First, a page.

The shoebox/envelope choice doesn’t really lend itself to budgeting, but that’s the method some authors prefer. To aid in tallying for tax time, consider writing a short explanation on each receipt (dinner meeting with editor; toll fees for RT trip; research books). Whether using self or professional preparation for tax returns, expenses should be categorized.

Spreadsheets and notebooks with timely entries both offer better opportunities to budget for future expenses. Expenses are recorded as they occur, leaving little chance of forgetting the reason for each receipt. Receipts can be scanned and stored in a recordkeeping folder in case the originals are misplaced or destroyed. Expense categories can be broad (Advertising & Promotion) or specific (Booksignings; Blog Giveaways; Website Expense; BookBub Ads). Adjustments can be made to the recordkeeping system as needed by adding additional categories/columns. Meals should be totaled separately from other expenses since they have a different rate at which they’re tax deductible. Auto expenses and mileage should also be recorded in their own categories for the same reason.

Detailed records can often mean the difference between a quick, uneventful audit and a long, painful one. Inadequate records may result in some expenses being disallowed, changing the end result of a tax return. Choose a method and start now!


Royalty statements record income from the sale of books. All publishers, including KDP, Nook Press, and other self-publishing platforms, should issue royalty statements with payments or make them available to download. How often—monthly, quarterly, biannually, annually—depends on the company and the contract. While the statements may contain a breakdown of which books sold how many copies, they may or may not list the sources of those sales. For example, one publisher’s quarterly royalty statements might itemize the number of copies sold and royalty amounts for each retail outlet (the publisher website, Amazon, B&N, etc.). Other publishers may only list book titles and each title’s total royalty amounts from all outlets. Some monthly statements list each country where the book is available for sale, the number sold and returned, royalty amounts, and conversion to the author’s chosen currency. Information included on royalty statements is by no means universal.

Authors may elect to hand sell their books as well. These sales should also be recorded and reported, depending on the source of the books. The royalties from hand-sold books equals the amount the author paid for the book plus any shipping/handling fees minus the selling price. If the author purchased ten copies of her self-published print book from Createspace at $3.00 each and paid an additional $8.00 for shipping, her total cost would be $38.00. Her cost per book is $3.80. If she hand sells those copies for $5.00, her profit (royalty amount) is $1.20 per book or $12.00 for all ten books. Some publishers offer their authors discounted copies on which no royalties are paid. If the author hand sells the books at cover price, her royalties are figured the same as above—[(total book cost plus shipping) divided by number of books purchased] equals cost per book—and should be reported as such. When an author buys copies to sell from a retailer without an author discount, royalties have already been paid to the author on the book, so reselling under these circumstances doesn’t require recording and reporting of additional royalties. Free ARCs from the publisher that are sold by the author should usually include the full sale price as royalties since royalties often haven’t been paid on those books and the books were provided at no cost to the author. Books purchased by the author and given away are considered a promotional expense.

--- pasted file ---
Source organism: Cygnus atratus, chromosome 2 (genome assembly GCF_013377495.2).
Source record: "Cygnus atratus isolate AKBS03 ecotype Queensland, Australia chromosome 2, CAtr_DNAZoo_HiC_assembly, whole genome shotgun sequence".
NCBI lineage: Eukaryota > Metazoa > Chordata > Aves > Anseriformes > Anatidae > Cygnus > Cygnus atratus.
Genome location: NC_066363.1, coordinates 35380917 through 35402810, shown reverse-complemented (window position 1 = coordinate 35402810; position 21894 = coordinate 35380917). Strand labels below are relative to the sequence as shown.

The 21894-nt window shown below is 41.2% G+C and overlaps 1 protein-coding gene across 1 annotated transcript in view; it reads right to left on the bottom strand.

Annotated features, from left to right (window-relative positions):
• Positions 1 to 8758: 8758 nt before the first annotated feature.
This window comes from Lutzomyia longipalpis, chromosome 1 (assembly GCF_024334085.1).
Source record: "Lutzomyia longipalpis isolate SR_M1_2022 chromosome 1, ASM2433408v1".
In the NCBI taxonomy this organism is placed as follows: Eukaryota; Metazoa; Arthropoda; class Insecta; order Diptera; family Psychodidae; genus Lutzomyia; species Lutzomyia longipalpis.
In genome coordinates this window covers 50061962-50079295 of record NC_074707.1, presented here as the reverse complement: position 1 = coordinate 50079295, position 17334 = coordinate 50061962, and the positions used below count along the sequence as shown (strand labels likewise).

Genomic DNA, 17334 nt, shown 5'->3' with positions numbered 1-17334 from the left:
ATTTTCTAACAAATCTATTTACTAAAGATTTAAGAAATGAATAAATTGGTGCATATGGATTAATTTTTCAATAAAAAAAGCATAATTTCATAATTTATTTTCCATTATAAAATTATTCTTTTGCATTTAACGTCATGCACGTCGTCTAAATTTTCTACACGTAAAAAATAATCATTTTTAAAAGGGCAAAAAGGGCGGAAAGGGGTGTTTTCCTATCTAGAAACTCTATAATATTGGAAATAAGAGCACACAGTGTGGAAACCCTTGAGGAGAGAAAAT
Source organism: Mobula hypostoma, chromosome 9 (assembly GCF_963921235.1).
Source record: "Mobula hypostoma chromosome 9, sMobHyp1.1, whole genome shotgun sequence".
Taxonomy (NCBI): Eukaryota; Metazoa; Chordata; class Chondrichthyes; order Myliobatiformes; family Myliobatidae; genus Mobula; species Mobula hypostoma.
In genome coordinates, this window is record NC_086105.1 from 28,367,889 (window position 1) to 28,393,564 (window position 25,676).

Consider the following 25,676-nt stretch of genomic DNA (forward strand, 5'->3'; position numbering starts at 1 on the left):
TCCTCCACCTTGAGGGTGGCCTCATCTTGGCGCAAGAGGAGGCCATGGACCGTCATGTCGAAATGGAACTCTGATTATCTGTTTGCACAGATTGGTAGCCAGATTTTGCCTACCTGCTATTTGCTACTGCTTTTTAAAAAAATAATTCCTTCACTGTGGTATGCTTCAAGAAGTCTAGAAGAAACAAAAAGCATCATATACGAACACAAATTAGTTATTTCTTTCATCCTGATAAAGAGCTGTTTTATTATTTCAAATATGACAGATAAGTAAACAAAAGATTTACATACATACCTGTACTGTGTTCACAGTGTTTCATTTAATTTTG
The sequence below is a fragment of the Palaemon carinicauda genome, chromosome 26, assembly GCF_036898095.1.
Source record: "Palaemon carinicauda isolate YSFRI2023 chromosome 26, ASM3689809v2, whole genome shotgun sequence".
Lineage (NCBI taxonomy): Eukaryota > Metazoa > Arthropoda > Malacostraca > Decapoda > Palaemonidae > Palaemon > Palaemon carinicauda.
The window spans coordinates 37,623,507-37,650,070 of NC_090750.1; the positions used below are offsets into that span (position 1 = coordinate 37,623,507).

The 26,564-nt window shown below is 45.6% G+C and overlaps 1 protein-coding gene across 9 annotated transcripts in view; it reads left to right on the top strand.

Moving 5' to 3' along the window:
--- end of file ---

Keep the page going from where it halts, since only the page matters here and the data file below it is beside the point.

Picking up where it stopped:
To aid in recordkeeping of hand sales, I created a receipt record to email to purchasers, in addition to recording hand sales on a spreadsheet. Many authors claim book purchases as business expenses, so this method allows for a printable or email-able receipt for buyers’ tax returns—a must in case of an audit. For emailed receipts, Microsoft Word has several receipt templates that can be customized to meet the needs of authors hand-selling books. To provide a paper receipt, check with local office supply stores for two-part receipt books—one copy for the buyer and one copy for the seller. The purchase of receipts books is an expense!

Keep a record of all writing-related expenses and their paper or online receipts. Check with a tax professional when unsure if an expense is allowable. Keep a record of all sales, whether from royalty statements or hand sales. Whether an author completes her own tax return or hires a professional tax preparer, good records are a must.

Mellanie Szereto
Romance...With A Kick!